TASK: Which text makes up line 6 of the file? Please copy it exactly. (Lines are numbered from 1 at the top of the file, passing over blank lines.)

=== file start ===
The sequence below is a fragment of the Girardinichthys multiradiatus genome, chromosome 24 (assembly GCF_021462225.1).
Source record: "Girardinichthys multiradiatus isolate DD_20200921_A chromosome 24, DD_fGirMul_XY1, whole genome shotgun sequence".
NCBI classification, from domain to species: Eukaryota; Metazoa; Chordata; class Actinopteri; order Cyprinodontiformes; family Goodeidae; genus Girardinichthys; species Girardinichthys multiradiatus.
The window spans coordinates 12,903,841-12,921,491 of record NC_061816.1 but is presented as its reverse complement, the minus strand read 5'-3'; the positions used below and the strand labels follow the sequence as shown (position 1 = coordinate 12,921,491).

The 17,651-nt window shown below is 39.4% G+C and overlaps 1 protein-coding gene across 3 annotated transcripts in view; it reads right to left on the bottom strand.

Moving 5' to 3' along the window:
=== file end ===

Moving 5' to 3' along the window: